And those before cried “Back !" And backward now and forward

Wavers the deep array ;
And on the tossing sea of steel
To and fro the standards reel,
And the victorious trumpet-peal

Dies fitfully away.
Yet one man for one moment

Strode out before the crowd ;
Well known was he to all the three,

And they gave him greeting loud : “Now welcome, welcome, Sextus !

Now welcome to thy home! Why dost thou stay, and turn away?

Here lies the road to Rome."

Alone stood brave Horatius,

But constant still in mind, Thrice thirty thousand foes before,

And the broad flood behind. “Down with him !" cried false Sextus,

With a smile on his pale face ; “Now yield thee,” cried Lars Porsena,

“Now yield thee to our grace!”

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Thrice looked he at the city ;

Thrice looked he at the dead; And thrice came on in fury,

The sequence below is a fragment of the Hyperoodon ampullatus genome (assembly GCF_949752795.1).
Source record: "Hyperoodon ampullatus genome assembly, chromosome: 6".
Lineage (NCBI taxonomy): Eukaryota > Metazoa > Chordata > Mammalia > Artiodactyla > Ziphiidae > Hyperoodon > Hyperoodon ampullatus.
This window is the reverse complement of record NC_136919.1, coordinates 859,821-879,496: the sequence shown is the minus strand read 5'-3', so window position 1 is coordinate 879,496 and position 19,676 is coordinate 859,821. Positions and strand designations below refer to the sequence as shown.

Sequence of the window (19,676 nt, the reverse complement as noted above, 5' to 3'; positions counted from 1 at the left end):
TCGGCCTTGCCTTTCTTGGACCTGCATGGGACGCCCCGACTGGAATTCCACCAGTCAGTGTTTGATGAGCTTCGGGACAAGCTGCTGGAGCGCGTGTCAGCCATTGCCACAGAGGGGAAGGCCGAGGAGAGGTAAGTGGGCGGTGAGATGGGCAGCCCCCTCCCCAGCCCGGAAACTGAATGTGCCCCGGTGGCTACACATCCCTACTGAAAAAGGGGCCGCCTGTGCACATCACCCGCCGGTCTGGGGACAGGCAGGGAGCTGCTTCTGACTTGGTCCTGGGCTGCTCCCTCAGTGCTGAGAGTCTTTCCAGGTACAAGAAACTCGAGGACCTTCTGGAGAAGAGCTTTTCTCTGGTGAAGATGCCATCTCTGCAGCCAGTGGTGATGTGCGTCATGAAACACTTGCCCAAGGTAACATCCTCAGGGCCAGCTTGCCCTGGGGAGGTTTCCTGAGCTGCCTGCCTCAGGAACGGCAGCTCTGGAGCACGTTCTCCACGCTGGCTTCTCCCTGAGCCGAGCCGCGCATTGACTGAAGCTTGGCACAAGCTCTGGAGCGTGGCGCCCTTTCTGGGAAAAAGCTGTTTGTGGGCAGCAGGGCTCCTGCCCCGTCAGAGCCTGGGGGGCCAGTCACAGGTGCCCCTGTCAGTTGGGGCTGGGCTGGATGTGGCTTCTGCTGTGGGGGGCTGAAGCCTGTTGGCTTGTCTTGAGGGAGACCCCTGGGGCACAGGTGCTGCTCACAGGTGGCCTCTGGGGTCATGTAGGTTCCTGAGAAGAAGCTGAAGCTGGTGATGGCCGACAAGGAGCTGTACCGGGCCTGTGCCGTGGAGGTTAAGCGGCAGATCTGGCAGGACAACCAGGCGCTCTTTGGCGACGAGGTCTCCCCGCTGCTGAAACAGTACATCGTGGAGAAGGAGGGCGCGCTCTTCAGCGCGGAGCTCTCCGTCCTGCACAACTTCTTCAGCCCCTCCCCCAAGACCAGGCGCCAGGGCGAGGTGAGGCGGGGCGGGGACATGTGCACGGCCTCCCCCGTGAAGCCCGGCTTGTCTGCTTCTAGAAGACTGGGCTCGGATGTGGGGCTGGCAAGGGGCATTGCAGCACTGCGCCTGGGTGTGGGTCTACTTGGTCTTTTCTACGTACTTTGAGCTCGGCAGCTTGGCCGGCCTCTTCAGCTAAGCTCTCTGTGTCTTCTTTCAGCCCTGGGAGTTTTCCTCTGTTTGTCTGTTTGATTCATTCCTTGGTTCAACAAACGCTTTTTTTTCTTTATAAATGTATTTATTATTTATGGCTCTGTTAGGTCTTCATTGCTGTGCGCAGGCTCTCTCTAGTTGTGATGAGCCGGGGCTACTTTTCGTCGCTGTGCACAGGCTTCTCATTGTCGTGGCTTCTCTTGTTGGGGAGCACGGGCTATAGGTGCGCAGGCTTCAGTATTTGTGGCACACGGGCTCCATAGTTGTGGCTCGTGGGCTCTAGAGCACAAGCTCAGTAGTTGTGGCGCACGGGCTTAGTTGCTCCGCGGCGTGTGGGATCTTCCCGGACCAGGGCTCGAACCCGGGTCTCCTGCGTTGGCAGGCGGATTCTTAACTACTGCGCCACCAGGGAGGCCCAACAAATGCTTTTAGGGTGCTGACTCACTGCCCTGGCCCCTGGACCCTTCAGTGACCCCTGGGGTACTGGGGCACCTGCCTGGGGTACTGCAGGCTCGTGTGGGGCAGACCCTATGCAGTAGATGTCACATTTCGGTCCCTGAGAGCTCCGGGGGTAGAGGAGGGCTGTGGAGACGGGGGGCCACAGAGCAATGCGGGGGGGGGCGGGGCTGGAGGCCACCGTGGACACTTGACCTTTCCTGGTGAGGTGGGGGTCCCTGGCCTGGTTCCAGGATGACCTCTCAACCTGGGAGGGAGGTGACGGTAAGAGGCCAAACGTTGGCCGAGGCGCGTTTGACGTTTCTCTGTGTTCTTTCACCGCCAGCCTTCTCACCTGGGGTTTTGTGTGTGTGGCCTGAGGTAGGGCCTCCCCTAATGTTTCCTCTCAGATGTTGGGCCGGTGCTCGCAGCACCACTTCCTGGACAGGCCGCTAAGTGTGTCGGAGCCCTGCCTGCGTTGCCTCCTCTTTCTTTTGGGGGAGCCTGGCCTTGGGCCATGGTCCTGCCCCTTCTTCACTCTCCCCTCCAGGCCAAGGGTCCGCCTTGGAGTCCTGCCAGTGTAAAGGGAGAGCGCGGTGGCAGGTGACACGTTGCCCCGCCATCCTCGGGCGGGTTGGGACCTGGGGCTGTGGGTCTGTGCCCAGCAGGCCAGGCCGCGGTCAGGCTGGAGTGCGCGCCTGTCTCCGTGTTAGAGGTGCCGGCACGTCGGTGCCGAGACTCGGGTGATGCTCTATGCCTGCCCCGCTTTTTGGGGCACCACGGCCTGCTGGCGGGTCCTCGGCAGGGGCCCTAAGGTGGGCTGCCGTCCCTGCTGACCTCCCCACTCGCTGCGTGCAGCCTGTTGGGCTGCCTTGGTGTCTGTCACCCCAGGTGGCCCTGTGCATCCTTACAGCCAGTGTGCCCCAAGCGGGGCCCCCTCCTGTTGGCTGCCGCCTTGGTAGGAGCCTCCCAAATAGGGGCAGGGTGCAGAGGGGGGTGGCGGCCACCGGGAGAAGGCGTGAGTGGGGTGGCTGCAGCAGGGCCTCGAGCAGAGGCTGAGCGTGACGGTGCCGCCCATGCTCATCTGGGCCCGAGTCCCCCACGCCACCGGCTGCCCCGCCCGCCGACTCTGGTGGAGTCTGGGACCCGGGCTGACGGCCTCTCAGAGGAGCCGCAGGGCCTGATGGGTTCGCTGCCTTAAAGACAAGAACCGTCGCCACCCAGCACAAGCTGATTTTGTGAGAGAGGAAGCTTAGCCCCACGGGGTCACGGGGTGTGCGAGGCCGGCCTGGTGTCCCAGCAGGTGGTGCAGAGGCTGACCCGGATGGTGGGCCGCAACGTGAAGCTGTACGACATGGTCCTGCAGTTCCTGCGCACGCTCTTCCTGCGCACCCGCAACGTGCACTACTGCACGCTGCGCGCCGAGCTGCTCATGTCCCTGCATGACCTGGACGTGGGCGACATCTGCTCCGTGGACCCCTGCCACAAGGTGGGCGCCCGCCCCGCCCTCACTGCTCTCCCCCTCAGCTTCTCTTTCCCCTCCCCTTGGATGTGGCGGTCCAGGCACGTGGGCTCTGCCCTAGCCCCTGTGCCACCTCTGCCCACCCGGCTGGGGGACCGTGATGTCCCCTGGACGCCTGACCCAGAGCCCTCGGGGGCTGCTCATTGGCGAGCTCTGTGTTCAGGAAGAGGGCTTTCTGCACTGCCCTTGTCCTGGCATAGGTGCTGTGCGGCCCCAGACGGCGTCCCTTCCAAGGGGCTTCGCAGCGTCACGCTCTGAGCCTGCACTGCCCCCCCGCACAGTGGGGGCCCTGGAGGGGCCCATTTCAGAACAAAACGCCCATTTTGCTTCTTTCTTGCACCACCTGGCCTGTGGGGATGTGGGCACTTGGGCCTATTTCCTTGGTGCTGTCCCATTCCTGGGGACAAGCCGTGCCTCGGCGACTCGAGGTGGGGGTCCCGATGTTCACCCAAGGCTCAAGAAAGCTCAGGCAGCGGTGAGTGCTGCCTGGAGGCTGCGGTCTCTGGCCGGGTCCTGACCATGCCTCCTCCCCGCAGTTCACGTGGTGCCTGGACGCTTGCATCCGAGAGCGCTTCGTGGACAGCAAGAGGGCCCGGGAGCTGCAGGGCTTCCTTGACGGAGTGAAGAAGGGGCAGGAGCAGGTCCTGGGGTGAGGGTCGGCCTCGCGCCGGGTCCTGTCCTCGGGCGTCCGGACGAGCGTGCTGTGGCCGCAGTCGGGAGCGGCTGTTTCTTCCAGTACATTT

And thrice turned back in dread; And, white with fear and hatred,

Scowled at the narrow way Where, wallowing in a pool of blood,

The bravest Tuscans lay.

Round turned he, as not deigning

Those craven ranks to see ; Naught spake he to Lars Porsena,

To Sextus naught spake he; But he saw on Palatinus

The white porch of his home; And he spake to the noble river

That rolls by the towers of Rome :

But meanwhile axe and lever

Have manfully been plied ; And now the bridge hangs tottering

Above the boiling tide. Come back, come back, Horatius!”

Loud cried the Fathers all, “ Back, Lartius ! back, Herminius!

Back, ere the ruin fall !”

“O Tiber! Father Tiber !

To whom the Romans pray,
A Roman's life, a Roman's arms,

Take thou in charge this day!
So he spake, and, speaking, sheathed

The good sword by his side, And, with his harness on his back,

Plunged headlong in the tide.

Back darted Spurius Lartius,

Herminius darted back ; And, as they passed, beneath their feet

They felt the timbers crack.

No sound of joy or sorrow

Was heard from either bank, But friends and foes in dumb surprise, With parted lips and straining eyes,

Stood gazing where he sank ; And when above the surges

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They gave him of the corn-land,

That was of public right, As much as two strong oxen

Could plough from morn till night; And they made a inolten inage,